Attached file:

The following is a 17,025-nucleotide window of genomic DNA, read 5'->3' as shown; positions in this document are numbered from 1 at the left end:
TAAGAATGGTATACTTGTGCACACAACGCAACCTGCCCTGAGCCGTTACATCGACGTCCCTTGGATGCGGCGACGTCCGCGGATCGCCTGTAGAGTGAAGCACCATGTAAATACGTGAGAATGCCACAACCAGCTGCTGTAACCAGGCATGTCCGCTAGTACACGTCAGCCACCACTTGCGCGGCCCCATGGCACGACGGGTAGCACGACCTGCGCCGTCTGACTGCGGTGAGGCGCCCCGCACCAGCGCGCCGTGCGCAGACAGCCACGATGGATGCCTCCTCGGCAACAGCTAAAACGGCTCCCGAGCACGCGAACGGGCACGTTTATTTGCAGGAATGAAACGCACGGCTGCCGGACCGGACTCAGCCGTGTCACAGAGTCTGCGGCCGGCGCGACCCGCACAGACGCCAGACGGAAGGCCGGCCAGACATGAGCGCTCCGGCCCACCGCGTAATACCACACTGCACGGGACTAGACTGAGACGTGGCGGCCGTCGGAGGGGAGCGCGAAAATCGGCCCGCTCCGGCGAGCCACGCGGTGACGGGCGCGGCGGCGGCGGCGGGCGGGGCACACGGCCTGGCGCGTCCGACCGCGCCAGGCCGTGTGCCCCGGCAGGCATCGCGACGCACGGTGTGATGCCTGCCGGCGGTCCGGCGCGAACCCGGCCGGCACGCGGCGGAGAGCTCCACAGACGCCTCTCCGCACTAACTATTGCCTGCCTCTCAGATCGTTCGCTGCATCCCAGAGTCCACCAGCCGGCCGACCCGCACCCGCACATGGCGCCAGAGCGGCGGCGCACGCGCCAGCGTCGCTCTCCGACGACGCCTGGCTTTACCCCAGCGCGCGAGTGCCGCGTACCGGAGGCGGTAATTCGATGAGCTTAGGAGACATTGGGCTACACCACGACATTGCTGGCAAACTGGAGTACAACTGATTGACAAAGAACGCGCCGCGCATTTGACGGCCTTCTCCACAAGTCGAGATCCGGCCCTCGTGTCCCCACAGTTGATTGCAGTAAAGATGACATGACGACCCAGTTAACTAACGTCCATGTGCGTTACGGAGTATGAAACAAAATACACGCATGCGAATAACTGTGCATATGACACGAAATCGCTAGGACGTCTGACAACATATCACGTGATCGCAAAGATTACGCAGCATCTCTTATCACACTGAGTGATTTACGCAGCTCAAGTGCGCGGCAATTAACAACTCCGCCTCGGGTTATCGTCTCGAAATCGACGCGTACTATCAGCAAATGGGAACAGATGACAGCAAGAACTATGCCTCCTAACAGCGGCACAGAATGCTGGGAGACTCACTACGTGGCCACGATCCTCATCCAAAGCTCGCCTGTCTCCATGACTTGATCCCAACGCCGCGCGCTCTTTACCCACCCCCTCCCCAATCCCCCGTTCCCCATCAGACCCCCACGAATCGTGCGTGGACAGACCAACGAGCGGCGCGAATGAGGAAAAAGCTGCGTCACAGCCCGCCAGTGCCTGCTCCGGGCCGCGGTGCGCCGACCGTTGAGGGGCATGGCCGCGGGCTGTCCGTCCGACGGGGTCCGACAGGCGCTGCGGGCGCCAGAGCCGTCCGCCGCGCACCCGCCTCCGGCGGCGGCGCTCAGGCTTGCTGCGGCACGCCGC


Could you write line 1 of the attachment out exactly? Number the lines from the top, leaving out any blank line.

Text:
The following is a 17,025-nucleotide window of genomic DNA, read 5'->3' as shown; positions in this document are numbered from 1 at the left end: